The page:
Barack Obama’s lead over Mitt Romney has narrowed from 12 points last month to a 49% to 45% advantage, with voters rating the economy and jobs as the issues that are “very important” to their vote. Some hot-button social issues, like gay marriage and birth control, rank at the bottom of the list of voter concerns.
The latest national survey by the Pew Research Center for the People & the Press, conducted April 4-15, 2012 finds that those who say the economy and jobs will be very important to their vote divide their support almost evenly between Obama and Romney. But the candidates each have advantages on other top-tier issues. Health care and education voters favor Obama by double-digits. Those who rank the federal budget deficit as a top priority favor Romney by a 19-point margin. Romney is also the preferred candidate among those who rank Iran as very important, while Obama leads among those who cite the environment.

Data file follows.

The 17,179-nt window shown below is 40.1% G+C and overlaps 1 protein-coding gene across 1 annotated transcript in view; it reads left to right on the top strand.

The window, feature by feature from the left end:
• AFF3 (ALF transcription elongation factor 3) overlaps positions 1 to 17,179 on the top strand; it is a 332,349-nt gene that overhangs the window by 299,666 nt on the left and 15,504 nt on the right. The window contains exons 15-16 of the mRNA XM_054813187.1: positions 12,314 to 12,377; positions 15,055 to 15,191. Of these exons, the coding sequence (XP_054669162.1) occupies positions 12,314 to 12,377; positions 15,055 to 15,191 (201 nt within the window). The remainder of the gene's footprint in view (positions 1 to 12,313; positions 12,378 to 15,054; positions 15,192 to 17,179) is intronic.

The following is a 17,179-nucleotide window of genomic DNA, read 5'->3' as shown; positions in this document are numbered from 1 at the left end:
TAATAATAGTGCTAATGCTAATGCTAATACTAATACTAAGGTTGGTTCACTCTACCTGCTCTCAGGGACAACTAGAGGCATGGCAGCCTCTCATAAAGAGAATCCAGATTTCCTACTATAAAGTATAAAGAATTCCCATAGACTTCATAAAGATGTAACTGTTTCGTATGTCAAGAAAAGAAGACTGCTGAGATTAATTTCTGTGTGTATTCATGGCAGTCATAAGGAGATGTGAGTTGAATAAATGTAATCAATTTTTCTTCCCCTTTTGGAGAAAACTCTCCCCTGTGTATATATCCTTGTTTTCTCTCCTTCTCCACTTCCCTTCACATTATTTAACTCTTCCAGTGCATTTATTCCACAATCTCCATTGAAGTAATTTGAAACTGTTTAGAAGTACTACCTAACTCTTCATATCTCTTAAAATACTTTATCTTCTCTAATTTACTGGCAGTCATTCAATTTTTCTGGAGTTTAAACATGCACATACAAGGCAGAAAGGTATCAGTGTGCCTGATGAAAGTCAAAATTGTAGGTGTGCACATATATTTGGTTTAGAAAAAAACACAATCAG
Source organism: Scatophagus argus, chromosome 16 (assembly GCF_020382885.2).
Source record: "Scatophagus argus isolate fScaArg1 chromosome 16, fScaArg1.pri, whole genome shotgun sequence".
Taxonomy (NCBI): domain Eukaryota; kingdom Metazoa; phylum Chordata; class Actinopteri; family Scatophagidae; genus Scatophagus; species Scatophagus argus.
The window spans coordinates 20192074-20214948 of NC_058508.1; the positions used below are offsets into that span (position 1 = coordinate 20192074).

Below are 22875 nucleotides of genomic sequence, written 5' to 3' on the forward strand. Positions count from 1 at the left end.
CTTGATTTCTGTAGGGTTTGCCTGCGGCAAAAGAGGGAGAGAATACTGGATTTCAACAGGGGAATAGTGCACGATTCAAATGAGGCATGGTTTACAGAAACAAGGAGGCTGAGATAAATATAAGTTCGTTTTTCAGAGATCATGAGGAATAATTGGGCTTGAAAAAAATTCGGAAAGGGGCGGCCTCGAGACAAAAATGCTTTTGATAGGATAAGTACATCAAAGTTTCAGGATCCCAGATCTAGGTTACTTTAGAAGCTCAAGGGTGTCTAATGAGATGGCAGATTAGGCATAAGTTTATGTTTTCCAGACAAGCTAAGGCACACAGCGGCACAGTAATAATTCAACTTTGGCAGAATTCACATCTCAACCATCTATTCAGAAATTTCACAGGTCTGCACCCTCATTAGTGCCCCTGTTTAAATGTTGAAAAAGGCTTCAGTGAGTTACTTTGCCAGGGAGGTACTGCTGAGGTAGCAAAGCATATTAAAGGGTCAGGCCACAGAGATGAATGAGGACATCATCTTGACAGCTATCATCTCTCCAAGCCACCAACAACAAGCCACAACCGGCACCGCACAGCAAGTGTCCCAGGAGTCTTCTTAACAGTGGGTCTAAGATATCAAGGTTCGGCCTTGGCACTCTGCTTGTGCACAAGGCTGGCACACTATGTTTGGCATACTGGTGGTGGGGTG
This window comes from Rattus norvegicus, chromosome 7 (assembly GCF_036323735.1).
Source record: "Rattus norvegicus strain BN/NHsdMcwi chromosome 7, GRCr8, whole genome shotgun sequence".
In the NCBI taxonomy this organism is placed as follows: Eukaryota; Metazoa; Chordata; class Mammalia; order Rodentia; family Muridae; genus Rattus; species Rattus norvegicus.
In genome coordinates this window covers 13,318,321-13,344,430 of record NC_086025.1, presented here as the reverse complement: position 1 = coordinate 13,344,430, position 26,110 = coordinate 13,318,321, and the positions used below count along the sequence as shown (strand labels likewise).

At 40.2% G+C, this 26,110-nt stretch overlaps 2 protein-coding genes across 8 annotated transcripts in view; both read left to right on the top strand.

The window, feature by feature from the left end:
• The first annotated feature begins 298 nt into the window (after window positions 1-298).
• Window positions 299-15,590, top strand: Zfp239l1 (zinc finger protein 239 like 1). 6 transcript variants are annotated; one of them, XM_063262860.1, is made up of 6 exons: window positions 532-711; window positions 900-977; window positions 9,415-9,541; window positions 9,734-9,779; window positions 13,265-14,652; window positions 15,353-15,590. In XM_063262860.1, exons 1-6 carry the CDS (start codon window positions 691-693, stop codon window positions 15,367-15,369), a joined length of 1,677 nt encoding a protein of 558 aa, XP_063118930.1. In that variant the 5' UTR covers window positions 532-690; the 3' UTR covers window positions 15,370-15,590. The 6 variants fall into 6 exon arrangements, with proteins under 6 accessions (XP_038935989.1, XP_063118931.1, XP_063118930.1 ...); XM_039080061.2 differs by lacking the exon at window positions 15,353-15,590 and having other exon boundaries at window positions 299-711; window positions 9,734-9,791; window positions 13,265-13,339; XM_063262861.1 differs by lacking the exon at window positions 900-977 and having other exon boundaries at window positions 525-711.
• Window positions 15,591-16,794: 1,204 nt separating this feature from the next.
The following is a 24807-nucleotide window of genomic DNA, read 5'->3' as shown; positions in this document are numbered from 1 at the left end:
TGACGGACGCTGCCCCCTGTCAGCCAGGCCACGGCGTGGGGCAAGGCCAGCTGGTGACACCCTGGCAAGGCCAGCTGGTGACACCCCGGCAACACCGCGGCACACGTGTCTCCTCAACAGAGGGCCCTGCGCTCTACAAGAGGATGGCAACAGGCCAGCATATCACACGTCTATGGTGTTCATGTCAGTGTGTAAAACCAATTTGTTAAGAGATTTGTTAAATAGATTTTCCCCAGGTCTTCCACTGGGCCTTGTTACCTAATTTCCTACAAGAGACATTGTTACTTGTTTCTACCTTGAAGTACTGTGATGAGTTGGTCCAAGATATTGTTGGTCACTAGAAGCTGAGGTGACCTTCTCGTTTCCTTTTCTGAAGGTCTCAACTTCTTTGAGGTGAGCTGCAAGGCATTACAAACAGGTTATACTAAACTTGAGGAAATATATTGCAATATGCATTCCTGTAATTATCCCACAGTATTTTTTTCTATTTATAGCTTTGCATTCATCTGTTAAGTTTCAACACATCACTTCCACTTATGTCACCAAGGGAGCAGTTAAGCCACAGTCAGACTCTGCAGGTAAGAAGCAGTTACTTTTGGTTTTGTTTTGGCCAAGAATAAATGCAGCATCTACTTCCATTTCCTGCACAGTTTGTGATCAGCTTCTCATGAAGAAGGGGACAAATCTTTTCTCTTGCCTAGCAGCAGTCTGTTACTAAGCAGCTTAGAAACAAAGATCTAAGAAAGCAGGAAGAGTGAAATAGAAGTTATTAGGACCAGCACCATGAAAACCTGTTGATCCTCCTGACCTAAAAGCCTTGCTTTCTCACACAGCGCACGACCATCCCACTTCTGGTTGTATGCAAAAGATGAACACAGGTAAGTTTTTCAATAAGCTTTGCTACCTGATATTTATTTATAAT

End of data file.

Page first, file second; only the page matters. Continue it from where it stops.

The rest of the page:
Obama continues to owe his lead to support from women, college graduates, blacks, Latinos and lower income voters — all of whom support him over Romney by double-digits.
Read the full report which includes findings on these subjects:
- Republican attitudes towards Romney as the GOP contest ends
- Views of the 2012 primaries
- Swing voters
- 2012 campaign dynamics
- Dueling partisan agendas
- Shifting voter concerns
- Gender gap in issue importance
See also: Pew Research Center President Andrew Kohut’s article in the New York Times on the challenges that both Barack Obama and Mitt Romney face in the 2012 election.